So thank you for giving us your perspective as well as that of other victims you've worked with over the years.
Mr. Sapers, one issue that hasn't been talked about very much--and perhaps Madam Roy can also comment on it based on her experience in dealing with offenders--is the change in wording from “pardon” to, I think, “record suspension”. It seems like a wording change, but to me it may represent a more profound change in our pardon system.
If I'm wrong, let me know, but my sense is that if someone says they've received a pardon, that means a lot. That they've gone through a process of being investigated, being rehabilitated, and being recognized by the parole board as having been rehabilitated. I think that means something to an individual, and it may affect their future life.
Saying that you have a “record suspension” almost sounds, in layperson's terms, like saying you have a suspended sentence. It's not as though you have received a pardon, which seems to mean something.
Mr. Sapers and Madam Roy, would you care to comment on that very briefly? Obviously we have only a couple of minutes.
Mr. Howard Sapers:
Well, my mandate and authority are for federal corrections, but I do have the experience of visiting some provincial institutions, and I'm familiar with the literature on prison crowding.
Collectively I think it's fairly well understood that crowding prevents the best correctional practice from happening. No matter what the environment, a crowded jail leads to delays in programming access, treatment interventions, and assessments, and to increases in violence, dangerous environments for staff to work in, and the risk of the spread of infectious disease.
Really, those findings would apply to provincial jails as equally as they would apply to federal penitentiaries.
Mr. Joëlle Roy:
I'll give you an example. I don't have the text of the bill to hand, and I don't know it off by heart, but let's suppose that an 18-year-old youth gives someone an ecstasy pill at a rave one Saturday evening. Here I'm referring to the previous Bill C-15, which I believe has been included in full. You can agree or disagree with that. I'm not talking here about a youth who has previously committed crimes or who belongs to a street gang, but rather an ordinary youth. But giving is trafficking. I believe that, under the bill, ecstasy is now in another schedule. What is the minimum sentence imposed for that act? At the time, I believe it was two years for trafficking in a pill. Does that act deserve that sentence? No.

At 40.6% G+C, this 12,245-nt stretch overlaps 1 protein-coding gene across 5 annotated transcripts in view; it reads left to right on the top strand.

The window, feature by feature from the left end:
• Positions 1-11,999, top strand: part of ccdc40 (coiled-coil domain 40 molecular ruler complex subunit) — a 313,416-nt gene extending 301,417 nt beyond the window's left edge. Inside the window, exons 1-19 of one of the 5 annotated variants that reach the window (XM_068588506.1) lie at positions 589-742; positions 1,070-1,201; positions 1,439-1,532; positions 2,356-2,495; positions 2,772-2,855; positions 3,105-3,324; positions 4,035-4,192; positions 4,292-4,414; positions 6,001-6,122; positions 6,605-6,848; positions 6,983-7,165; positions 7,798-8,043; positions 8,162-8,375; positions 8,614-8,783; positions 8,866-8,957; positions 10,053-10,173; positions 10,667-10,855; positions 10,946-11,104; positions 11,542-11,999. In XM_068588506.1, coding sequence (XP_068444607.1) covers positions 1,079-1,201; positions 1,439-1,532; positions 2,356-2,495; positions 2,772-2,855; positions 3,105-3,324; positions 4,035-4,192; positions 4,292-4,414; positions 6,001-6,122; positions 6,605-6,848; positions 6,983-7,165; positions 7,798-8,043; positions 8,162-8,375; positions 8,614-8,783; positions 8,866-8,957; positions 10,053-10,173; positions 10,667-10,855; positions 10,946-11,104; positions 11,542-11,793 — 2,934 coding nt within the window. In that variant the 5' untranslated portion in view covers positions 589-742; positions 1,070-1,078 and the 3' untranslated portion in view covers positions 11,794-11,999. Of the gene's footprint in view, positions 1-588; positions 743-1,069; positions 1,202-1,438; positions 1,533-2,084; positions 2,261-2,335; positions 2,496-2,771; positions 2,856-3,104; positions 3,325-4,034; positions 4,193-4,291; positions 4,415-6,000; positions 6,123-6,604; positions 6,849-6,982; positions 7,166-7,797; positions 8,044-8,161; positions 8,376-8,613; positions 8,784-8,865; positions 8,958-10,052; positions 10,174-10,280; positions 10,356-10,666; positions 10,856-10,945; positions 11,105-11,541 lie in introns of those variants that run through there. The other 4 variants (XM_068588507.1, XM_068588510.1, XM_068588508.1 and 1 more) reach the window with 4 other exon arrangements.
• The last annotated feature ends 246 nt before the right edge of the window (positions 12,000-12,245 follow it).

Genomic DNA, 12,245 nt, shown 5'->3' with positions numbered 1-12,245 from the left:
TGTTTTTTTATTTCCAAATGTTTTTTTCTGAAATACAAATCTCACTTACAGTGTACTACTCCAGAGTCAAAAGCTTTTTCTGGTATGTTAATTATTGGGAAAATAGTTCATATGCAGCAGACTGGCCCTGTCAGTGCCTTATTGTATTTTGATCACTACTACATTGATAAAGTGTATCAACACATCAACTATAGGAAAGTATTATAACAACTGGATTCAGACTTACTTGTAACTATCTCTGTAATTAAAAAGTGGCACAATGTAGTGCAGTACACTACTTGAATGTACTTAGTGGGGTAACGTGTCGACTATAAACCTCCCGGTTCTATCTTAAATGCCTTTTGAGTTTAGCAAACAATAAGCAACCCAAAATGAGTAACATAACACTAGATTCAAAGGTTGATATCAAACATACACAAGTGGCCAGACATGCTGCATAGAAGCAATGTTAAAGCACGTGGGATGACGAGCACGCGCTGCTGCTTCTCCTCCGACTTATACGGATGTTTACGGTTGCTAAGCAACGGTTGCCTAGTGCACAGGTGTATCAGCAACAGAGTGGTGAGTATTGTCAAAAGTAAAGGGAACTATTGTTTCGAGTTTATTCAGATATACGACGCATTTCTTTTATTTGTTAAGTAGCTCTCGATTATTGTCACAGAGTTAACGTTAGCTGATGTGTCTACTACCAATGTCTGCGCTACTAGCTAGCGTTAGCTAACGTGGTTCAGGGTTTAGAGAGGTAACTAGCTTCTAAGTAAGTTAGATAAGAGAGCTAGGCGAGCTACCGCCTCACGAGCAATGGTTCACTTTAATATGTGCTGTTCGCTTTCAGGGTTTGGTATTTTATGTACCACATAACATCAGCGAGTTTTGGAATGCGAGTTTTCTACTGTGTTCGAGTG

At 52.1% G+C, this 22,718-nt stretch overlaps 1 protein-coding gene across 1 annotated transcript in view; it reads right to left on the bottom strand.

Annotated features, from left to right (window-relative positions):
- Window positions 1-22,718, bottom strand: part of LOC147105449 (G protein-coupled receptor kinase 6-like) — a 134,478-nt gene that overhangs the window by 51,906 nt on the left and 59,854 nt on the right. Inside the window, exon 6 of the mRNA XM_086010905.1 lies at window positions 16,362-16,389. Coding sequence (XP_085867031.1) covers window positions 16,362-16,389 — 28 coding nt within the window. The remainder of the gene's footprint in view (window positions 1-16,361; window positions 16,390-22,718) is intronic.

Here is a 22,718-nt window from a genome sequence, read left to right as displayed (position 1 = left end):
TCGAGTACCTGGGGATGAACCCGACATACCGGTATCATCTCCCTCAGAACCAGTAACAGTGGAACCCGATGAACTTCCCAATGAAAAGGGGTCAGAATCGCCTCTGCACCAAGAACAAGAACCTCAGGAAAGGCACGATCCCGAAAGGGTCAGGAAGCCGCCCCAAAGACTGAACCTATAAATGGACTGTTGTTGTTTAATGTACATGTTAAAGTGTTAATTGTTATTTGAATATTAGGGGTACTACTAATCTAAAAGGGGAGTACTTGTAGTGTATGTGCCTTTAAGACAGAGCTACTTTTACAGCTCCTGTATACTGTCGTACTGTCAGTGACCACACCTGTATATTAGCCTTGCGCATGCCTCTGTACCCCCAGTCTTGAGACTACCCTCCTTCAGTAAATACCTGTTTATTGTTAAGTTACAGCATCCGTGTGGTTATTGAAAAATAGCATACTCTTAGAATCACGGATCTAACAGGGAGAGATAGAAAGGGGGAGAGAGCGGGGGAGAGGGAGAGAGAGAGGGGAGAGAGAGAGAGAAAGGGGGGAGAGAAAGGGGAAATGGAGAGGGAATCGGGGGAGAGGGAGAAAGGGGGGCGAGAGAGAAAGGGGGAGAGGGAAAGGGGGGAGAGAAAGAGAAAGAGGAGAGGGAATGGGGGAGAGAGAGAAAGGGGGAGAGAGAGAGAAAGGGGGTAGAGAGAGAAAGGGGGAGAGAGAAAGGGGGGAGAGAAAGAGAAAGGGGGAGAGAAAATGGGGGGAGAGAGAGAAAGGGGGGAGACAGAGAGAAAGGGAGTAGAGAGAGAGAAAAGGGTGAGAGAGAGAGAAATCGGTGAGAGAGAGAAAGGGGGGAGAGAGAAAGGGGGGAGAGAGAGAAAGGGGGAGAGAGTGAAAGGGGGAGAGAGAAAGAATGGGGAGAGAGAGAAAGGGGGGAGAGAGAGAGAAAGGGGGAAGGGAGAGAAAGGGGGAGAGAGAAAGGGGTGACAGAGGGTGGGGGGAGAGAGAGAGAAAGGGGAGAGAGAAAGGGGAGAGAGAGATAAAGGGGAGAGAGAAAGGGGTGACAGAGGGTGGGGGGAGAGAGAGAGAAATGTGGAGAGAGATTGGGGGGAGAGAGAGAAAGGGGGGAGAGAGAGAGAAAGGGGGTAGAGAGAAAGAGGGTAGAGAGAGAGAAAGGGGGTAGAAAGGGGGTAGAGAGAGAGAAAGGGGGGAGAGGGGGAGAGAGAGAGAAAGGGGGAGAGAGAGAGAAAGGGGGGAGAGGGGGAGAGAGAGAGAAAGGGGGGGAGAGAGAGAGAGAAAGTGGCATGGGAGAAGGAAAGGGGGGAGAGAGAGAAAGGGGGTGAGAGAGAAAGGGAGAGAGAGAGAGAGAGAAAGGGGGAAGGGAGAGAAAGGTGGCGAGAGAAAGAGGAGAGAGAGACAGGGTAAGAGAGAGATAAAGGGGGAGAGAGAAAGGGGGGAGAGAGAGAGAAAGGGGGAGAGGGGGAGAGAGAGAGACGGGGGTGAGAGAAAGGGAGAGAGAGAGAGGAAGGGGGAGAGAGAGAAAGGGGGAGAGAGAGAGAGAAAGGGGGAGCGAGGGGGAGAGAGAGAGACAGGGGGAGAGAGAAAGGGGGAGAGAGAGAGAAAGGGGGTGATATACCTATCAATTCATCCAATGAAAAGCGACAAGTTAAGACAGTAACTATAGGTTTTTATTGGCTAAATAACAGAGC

The point here isn't about being in favour of drug trafficking: I'm talking about the actual situation we're experiencing. Let the courts in which these individuals are prosecuted act; let them do so on a case-by-case basis. They usually impose the appropriate sentence. It also has to be said that there are already prison overpopulation problems and that all this will lead to judicial injustices. That's obvious. There will be no room to manoeuvre. A judge will have to impose the relevant minimum sentences, and that will lead to legal aberrations; that's obvious.
For acts that deserve a heavier sentence, a judge may impose a harsher penalty: his discretionary authority enables him to do so, just as a crown prosecutor may suggest a much stiffer sentence in a robbery case if it involves a multiple reoffender and not an individual who has committed his first offence and did so under influence. The minister of justice of New Brunswick mentioned tools, and I believe we definitely must have the necessary tools. However, Bill C-10 takes them all away from us, and that will result in clear and obvious injustices. If heavier sentences are required, it is a judge's duty to impose them.